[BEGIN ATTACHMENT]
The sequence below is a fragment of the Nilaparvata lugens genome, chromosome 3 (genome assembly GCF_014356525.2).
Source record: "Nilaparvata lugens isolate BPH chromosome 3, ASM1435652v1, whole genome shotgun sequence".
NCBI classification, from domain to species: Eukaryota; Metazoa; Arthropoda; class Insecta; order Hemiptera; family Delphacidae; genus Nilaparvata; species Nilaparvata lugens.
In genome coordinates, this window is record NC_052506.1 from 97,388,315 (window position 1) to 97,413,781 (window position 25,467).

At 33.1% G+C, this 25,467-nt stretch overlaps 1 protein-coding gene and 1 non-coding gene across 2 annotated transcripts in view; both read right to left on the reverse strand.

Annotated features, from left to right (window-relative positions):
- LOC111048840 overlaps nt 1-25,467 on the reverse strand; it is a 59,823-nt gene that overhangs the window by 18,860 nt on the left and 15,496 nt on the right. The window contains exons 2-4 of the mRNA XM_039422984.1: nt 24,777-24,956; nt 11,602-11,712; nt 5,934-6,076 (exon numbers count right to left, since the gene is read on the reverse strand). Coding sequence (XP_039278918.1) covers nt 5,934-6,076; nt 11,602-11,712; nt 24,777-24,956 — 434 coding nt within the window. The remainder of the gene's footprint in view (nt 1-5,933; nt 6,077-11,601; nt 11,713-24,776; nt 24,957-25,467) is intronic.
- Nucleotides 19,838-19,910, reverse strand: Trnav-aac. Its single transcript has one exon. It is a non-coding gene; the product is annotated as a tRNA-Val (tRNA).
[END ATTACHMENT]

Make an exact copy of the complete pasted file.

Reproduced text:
The sequence below is a fragment of the Nilaparvata lugens genome, chromosome 3 (genome assembly GCF_014356525.2).
Source record: "Nilaparvata lugens isolate BPH chromosome 3, ASM1435652v1, whole genome shotgun sequence".
NCBI classification, from domain to species: Eukaryota; Metazoa; Arthropoda; class Insecta; order Hemiptera; family Delphacidae; genus Nilaparvata; species Nilaparvata lugens.
In genome coordinates, this window is record NC_052506.1 from 97,388,315 (window position 1) to 97,413,781 (window position 25,467).

At 33.1% G+C, this 25,467-nt stretch overlaps 1 protein-coding gene and 1 non-coding gene across 2 annotated transcripts in view; both read right to left on the reverse strand.

Annotated features, from left to right (window-relative positions):
- LOC111048840 overlaps nt 1-25,467 on the reverse strand; it is a 59,823-nt gene that overhangs the window by 18,860 nt on the left and 15,496 nt on the right. The window contains exons 2-4 of the mRNA XM_039422984.1: nt 24,777-24,956; nt 11,602-11,712; nt 5,934-6,076 (exon numbers count right to left, since the gene is read on the reverse strand). Coding sequence (XP_039278918.1) covers nt 5,934-6,076; nt 11,602-11,712; nt 24,777-24,956 — 434 coding nt within the window. The remainder of the gene's footprint in view (nt 1-5,933; nt 6,077-11,601; nt 11,713-24,776; nt 24,957-25,467) is intronic.
- Nucleotides 19,838-19,910, reverse strand: Trnav-aac. Its single transcript has one exon. It is a non-coding gene; the product is annotated as a tRNA-Val (tRNA).